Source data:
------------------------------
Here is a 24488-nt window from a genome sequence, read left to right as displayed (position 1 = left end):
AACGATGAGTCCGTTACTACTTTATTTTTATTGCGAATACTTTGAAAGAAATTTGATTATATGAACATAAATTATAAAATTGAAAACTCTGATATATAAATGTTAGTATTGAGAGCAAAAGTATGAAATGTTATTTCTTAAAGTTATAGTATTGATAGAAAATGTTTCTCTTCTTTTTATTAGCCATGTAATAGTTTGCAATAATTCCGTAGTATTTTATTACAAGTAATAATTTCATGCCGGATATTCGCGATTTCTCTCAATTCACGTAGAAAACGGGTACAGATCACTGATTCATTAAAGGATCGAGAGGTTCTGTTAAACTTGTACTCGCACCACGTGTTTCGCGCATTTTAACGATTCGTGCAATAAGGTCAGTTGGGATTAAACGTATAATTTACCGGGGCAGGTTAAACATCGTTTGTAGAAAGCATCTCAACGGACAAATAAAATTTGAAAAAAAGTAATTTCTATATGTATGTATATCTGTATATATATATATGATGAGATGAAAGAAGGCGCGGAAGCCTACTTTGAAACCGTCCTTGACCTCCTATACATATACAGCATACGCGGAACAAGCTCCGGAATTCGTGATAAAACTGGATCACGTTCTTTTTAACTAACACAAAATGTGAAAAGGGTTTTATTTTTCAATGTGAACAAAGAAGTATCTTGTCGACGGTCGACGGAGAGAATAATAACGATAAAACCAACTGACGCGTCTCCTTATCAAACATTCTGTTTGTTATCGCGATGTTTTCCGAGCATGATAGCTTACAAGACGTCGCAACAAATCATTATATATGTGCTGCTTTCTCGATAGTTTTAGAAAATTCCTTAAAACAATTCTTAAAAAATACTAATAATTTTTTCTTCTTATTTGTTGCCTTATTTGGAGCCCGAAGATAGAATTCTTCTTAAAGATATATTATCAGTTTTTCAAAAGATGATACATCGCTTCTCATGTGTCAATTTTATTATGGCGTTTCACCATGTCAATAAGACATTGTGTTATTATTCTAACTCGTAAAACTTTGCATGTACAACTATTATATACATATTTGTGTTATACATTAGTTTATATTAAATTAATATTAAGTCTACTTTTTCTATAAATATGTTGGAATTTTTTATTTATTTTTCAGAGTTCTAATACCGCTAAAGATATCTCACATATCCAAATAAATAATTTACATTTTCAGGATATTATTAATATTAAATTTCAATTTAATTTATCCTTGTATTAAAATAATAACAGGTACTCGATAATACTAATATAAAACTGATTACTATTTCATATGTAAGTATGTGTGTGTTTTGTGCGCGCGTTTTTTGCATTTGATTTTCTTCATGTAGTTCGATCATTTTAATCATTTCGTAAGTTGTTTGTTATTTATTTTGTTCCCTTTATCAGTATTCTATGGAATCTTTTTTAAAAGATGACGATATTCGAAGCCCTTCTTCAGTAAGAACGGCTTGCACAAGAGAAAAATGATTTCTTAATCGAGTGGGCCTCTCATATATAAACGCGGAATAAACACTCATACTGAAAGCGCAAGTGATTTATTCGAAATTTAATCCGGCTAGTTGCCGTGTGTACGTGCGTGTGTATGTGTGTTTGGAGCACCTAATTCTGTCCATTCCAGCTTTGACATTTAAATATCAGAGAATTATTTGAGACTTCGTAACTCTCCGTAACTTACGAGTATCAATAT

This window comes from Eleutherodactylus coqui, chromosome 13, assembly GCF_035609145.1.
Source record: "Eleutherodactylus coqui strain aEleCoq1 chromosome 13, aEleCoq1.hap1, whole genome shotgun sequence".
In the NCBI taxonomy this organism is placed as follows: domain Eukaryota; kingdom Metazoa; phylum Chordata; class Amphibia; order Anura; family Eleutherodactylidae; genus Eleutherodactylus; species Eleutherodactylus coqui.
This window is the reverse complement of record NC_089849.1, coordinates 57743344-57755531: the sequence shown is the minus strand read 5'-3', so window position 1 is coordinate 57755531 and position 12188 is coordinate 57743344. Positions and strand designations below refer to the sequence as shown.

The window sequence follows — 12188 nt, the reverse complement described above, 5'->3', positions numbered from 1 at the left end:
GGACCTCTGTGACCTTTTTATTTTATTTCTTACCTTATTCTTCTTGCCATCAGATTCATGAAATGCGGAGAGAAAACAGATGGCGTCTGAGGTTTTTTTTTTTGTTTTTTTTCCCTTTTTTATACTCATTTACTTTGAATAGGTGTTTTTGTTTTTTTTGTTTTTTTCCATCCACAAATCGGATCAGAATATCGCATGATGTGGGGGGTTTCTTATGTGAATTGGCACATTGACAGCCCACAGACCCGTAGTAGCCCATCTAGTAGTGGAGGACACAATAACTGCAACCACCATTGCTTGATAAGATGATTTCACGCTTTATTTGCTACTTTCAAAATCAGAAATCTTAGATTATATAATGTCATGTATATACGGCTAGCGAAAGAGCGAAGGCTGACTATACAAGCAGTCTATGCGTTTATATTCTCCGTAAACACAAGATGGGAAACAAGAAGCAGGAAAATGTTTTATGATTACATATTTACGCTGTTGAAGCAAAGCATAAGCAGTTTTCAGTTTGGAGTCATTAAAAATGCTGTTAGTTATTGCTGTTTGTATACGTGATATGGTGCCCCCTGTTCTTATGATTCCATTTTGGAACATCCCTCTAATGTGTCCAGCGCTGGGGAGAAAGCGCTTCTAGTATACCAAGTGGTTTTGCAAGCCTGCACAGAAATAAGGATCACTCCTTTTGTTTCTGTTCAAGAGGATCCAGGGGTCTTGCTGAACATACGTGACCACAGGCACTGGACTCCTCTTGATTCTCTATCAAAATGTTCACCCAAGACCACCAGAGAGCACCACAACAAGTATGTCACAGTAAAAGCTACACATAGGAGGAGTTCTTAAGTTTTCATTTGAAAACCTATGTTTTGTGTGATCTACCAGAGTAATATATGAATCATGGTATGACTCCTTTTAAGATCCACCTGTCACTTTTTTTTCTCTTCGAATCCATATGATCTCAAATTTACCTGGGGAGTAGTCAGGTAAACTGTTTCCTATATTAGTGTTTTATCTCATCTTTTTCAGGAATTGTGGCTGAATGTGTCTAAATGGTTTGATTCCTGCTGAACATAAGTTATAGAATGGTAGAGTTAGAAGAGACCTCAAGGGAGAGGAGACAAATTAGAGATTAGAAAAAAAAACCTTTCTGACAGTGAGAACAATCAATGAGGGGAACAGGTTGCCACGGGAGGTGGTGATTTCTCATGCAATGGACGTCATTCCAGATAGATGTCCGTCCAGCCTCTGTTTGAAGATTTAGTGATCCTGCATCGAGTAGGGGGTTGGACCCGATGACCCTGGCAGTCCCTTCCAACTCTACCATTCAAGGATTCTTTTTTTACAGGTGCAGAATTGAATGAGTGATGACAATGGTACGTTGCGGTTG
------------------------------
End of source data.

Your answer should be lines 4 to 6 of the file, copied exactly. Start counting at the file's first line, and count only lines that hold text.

Source record: "Eleutherodactylus coqui strain aEleCoq1 chromosome 13, aEleCoq1.hap1, whole genome shotgun sequence".
In the NCBI taxonomy this organism is placed as follows: domain Eukaryota; kingdom Metazoa; phylum Chordata; class Amphibia; order Anura; family Eleutherodactylidae; genus Eleutherodactylus; species Eleutherodactylus coqui.
This window is the reverse complement of record NC_089849.1, coordinates 57743344-57755531: the sequence shown is the minus strand read 5'-3', so window position 1 is coordinate 57755531 and position 12188 is coordinate 57743344. Positions and strand designations below refer to the sequence as shown.